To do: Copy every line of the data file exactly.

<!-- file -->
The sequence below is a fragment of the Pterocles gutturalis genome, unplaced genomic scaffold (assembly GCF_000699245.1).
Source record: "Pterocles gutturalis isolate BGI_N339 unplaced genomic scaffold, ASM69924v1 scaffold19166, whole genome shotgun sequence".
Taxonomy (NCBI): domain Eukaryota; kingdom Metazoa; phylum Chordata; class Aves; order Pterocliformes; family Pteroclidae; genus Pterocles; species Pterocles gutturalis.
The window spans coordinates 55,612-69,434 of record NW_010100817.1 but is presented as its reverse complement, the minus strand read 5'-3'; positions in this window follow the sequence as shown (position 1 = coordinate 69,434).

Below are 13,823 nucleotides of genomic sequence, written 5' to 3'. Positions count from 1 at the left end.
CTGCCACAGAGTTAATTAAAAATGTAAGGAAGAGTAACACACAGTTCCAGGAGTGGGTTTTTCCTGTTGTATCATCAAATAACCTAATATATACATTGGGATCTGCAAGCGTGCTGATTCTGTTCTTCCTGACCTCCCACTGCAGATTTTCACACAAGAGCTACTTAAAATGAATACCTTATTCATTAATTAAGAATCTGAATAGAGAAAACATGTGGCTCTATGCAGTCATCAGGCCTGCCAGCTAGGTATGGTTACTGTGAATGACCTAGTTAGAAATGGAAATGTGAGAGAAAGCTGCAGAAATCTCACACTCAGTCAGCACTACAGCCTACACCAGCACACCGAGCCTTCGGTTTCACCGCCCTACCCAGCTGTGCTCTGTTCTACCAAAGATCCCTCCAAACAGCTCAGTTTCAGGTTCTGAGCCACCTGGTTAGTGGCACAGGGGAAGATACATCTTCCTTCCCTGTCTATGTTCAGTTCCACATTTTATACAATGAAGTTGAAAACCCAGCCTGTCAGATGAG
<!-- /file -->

The sequence below is a fragment of the Pterocles gutturalis genome, unplaced genomic scaffold (assembly GCF_000699245.1).
Source record: "Pterocles gutturalis isolate BGI_N339 unplaced genomic scaffold, ASM69924v1 scaffold19166, whole genome shotgun sequence".
Taxonomy (NCBI): domain Eukaryota; kingdom Metazoa; phylum Chordata; class Aves; order Pterocliformes; family Pteroclidae; genus Pterocles; species Pterocles gutturalis.
The window spans coordinates 55,612-69,434 of record NW_010100817.1 but is presented as its reverse complement, the minus strand read 5'-3'; positions in this window follow the sequence as shown (position 1 = coordinate 69,434).

Below are 13,823 nucleotides of genomic sequence, written 5' to 3'. Positions count from 1 at the left end.
CTGCCACAGAGTTAATTAAAAATGTAAGGAAGAGTAACACACAGTTCCAGGAGTGGGTTTTTCCTGTTGTATCATCAAATAACCTAATATATACATTGGGATCTGCAAGCGTGCTGATTCTGTTCTTCCTGACCTCCCACTGCAGATTTTCACACAAGAGCTACTTAAAATGAATACCTTATTCATTAATTAAGAATCTGAATAGAGAAAACATGTGGCTCTATGCAGTCATCAGGCCTGCCAGCTAGGTATGGTTACTGTGAATGACCTAGTTAGAAATGGAAATGTGAGAGAAAGCTGCAGAAATCTCACACTCAGTCAGCACTACAGCCTACACCAGCACACCGAGCCTTCGGTTTCACCGCCCTACCCAGCTGTGCTCTGTTCTACCAAAGATCCCTCCAAACAGCTCAGTTTCAGGTTCTGAGCCACCTGGTTAGTGGCACAGGGGAAGATACATCTTCCTTCCCTGTCTATGTTCAGTTCCACATTTTATACAATGAAGTTGAAAACCCAGCCTGTCAGATGAG